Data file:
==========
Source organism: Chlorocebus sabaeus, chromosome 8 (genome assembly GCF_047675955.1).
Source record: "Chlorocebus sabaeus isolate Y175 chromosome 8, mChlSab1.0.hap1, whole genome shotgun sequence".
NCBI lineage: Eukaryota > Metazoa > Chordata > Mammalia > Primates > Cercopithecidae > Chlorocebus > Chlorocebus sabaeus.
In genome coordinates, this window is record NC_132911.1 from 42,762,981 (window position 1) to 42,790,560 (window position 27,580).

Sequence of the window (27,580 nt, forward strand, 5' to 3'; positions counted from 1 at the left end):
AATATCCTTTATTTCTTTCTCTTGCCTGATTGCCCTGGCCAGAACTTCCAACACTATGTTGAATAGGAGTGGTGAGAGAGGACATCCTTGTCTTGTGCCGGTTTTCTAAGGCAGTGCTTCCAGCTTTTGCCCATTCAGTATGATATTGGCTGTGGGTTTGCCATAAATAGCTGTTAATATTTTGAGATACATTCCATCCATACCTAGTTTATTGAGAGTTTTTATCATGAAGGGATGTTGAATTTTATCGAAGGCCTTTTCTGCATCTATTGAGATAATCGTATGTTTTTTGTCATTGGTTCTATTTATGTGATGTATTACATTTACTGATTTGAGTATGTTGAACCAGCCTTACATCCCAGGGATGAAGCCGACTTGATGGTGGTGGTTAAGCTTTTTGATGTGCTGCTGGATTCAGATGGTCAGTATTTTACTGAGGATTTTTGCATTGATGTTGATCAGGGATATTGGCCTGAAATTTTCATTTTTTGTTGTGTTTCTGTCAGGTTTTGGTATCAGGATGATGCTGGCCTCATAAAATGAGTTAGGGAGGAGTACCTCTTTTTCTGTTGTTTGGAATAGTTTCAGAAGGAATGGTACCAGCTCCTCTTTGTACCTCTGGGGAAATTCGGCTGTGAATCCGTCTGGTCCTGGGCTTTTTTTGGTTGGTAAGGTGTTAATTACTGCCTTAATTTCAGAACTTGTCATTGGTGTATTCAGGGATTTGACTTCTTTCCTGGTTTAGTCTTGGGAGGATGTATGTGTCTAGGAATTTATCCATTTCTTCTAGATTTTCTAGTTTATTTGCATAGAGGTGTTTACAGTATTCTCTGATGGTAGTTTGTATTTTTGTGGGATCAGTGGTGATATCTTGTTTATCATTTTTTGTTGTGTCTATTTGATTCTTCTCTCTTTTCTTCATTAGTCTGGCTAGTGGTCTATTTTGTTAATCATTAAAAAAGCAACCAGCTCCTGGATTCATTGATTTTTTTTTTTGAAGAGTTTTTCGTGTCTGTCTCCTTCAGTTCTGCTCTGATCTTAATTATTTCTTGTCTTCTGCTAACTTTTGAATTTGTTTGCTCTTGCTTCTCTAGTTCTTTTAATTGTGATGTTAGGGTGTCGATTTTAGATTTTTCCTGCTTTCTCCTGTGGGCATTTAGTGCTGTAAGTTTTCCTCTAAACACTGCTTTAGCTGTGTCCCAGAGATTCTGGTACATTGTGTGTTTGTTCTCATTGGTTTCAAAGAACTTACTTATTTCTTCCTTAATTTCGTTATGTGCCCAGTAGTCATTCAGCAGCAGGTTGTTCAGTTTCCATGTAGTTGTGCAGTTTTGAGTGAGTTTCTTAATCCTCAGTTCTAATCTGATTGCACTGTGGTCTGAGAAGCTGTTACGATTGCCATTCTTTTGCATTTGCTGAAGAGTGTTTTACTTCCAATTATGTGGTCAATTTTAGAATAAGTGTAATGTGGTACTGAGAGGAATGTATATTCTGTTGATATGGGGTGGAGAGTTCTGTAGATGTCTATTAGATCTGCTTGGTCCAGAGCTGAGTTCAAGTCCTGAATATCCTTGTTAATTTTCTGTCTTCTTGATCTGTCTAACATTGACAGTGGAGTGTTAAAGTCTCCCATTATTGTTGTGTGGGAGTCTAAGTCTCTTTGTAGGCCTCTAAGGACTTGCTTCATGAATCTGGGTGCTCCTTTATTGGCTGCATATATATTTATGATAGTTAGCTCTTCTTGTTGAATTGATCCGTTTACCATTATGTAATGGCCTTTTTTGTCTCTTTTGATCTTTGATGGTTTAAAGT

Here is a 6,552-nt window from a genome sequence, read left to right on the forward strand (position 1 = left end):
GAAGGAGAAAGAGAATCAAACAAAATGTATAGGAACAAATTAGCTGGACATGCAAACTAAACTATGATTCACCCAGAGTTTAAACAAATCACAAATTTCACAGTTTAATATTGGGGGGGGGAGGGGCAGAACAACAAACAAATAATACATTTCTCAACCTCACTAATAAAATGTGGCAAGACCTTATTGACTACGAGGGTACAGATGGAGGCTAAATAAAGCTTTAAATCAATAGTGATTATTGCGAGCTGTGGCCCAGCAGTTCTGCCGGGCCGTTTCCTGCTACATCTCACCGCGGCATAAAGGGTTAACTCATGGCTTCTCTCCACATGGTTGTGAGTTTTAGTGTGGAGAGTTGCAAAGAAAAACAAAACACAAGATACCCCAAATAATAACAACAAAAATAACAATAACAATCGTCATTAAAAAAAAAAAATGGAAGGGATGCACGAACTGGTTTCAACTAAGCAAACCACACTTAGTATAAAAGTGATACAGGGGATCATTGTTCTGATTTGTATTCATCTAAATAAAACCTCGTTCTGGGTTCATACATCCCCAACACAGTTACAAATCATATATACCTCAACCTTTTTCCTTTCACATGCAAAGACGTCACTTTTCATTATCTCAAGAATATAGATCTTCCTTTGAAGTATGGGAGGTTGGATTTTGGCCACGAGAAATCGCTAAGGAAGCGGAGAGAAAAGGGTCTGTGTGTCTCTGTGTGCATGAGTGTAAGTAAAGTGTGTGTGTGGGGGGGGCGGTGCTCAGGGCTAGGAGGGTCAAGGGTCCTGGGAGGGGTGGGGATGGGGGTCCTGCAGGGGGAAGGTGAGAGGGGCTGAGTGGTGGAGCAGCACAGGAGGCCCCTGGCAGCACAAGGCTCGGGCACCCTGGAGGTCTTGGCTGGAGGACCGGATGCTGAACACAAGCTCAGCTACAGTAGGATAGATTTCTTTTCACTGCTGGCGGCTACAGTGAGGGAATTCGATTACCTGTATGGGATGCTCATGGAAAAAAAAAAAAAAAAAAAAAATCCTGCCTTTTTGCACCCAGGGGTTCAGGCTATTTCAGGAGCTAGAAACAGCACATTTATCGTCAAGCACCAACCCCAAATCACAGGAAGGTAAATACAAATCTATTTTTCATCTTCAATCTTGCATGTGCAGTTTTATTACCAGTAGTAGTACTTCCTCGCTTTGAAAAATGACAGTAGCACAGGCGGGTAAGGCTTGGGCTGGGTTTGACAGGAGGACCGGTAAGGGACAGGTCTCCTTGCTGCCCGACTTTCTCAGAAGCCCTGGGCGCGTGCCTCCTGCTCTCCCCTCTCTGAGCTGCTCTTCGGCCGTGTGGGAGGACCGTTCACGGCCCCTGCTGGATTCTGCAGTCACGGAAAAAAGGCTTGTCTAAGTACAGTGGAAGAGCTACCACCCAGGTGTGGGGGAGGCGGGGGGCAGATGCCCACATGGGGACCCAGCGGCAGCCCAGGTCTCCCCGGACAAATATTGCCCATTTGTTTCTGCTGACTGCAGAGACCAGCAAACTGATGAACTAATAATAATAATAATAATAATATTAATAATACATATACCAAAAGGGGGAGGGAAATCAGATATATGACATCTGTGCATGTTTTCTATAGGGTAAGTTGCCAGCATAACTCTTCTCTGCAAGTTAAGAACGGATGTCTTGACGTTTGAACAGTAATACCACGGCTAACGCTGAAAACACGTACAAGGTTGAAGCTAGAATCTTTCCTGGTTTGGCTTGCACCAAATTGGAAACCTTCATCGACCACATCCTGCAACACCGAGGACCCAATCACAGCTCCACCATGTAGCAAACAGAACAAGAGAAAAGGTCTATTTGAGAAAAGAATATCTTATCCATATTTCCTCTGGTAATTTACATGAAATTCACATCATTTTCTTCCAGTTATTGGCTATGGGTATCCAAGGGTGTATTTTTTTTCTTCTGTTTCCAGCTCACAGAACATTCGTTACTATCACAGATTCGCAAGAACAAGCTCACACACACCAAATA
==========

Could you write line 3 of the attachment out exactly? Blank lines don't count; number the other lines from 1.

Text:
NCBI lineage: Eukaryota > Metazoa > Chordata > Mammalia > Primates > Cercopithecidae > Chlorocebus > Chlorocebus sabaeus.